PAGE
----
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Study Finds Glucosamine Safe for Diabetics

By Greg Arnold, DC, CSCS, January 30, 2010, abstracted from “A comprehensive review of oral glucosamine use and effects on glucose metabolism in normal and diabetic individuals” in Diabetes Metabolism Research Review

Glucosamine Sulfate is one of the most popular dietary supplements on the market, used mostly because of its ability to help maintain joint health (1). It has been named as one of the five dietary supplements that could save billions in healthcare costs (2) in amounts of 1500 mg per day (3).

Glucosamine’s widespread use among the elderly has raised concerns about its effect on blood sugar, since glucosamine supplement studies in animals have shown glucosamine to induce insulin resistance (4, 5) and an estimated 9% of elderly men, 7% of elderly women, 400,000 elderly diabetics and 2.7 million pre-diabetic individuals use glucosamine (6). Now a review of the research (7) has found that glucosamine is indeed safe for diabetics.

In the review, the researchers found that oral supplementation of 1500 mg per day of glucosamine maximizes blood levels of glucosamine (3-8 micromoles/Liter) with no further increases seen with 3000 mg per day (8). When looking at glucosamine’s effect on insulin levels, no effect was observed, even with very high levels of glucosamine given intravenously (40 micromoles/L/min) which produced glucosamine blood levels of 810 micromoles/Liter (9).

In patients diagnosed with diabetes, no significant differences were seen in levels of HbA1c (a measure of longer-term blood sugar levels) with 1500 mg per day of glucosamine and 1200 mg per day of chondroitin for 90 days. No deleterious effects were seen on blood sugar control with long-term use of glucosamine (1500 mg/day for 3 years) (10, 11).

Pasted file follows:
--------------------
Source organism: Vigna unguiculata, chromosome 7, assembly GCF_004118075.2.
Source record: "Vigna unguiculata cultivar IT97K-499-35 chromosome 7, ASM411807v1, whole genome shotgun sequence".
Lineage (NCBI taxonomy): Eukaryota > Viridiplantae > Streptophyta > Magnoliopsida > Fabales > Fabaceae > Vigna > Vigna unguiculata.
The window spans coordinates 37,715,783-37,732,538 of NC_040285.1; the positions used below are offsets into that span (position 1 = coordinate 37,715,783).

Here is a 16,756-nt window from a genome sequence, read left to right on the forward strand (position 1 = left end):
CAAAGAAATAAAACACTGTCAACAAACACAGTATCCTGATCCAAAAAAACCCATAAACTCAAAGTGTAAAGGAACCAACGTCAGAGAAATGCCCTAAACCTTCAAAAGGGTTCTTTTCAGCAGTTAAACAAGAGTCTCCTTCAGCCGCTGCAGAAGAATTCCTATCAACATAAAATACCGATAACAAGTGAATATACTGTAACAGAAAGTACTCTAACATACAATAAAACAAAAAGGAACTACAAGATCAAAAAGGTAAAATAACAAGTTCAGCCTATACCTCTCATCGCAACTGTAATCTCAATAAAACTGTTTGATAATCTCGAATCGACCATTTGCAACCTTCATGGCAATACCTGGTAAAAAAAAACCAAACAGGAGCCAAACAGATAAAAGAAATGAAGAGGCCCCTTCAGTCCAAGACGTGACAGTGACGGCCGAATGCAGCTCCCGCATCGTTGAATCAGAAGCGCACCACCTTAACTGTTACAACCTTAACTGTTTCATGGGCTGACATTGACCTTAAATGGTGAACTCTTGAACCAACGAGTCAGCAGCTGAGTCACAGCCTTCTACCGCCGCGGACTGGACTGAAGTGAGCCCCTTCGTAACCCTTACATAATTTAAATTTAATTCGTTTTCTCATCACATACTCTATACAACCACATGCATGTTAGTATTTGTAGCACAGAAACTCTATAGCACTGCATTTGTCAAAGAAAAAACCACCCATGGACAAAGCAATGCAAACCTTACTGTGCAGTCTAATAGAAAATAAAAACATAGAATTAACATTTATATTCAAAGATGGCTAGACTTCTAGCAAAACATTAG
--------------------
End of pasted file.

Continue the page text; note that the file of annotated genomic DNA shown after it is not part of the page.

These results led the researchers to conclude that “The totality of scientific evidence does not indicate any adverse effects of GlcN,[glucosamine] at therapeutic doses normally consumed, on glucose metabolism in subjects with poor glucose tolerance or in subjects with type 2 diabetes.”

Greg Arnold is a Chiropractic Physician practicing in Danville, CA. You can contact Dr. Arnold directly by emailing him at PitchingDoc@msn.com or visiting his web site at www.PitchingDoc.com

Reference:

1. Ng N. Efficacy of a progressive walking program and glucosamine sulphate supplementation on osteoarthritic symptoms of the hip and knee: a feasibility trial. Arthritis Research & Therapy 2010, 12:R25 doi:10.1186/ar2932
2. Dietary Supplement Information Bureau press release on September 22, 2004: “FACT SHEET - Improving Public Health, Reducing Health Care Costs: An Evidence-Based Study of Five Dietary Supplements”
3. Pavelka, K., et al., Glucosamine sulfate use and delay of progression of knee osteoarthritis: a 3-year, randomized, placebo-controlled, double-blind study. Arch Intern Med, 2002. 162(18): p. 2113-23
4. Slone Epidemiology Center. Patterns of Medication Use in the United States 2006. A Report from the Slone Survey. Slone Epidemiology Center at Boston University: Boston, Mass., 2006.
5. Rossetti L, Hawkins M, Chen W, Gindi J, Barzilai N. In vivo glucosamine infusion induces insulin resistance in normoglycemic but not in hyperglycemic conscious rats. J Clin Invest 1995; 96: 132–140
6. Patti ME, Virkamaki A, Landaker EJ, Kahn CR, Yki-Jarvinen H. Activation of the hexosamine pathway by glucosamine in vivo induces insulin resistance of early postreceptor insulin signaling events in skeletal muscle. Diabetes 1999; 48: 1562–1571.
7. Simon RR. A comprehensive review of oral glucosamine use and effects on glucose metabolism in normal and diabetic individuals. Diab Metab Res Rev 2010; 2011; 27: 14–27
8. Biggee BA, Blinn CM, Nuite M, Silbert JE, McAlindon TE. Effects of oral glucosamine sulphate on serum glucose and insulin during an oral glucose tolerance test of subjects with osteoarthritis. Ann Rheum Dis 2007; 66: 260–262
9. Pouwels M-J, Jacobs JR, Span PN, Lutterman JA, Smits P, Tack CJ. Shortterm glucosamine infusion does not affect insulin sensitivity in humans. J Clin Endocrinol Metab 2001; 86: 2099–2103
10. Pavelk´a K, Gatterova J, Olejarova M, Machacek S, Giacovelli G, Rovati LC. Glucosamine sulfate use and delay of progression of knee osteoarthritis: a 3- year, randomized, placebo-controlled, double-blind study. Arch Intern Med 2002; 162: 2113–2123
11. Reginster JY, Deroisy R, Rovati LC, et al. Long-term effects of glucosamine sulphate on osteoarthritis progression: a randomised, placebo-controlled clinical trial. Lancet 2001; 357: 251–256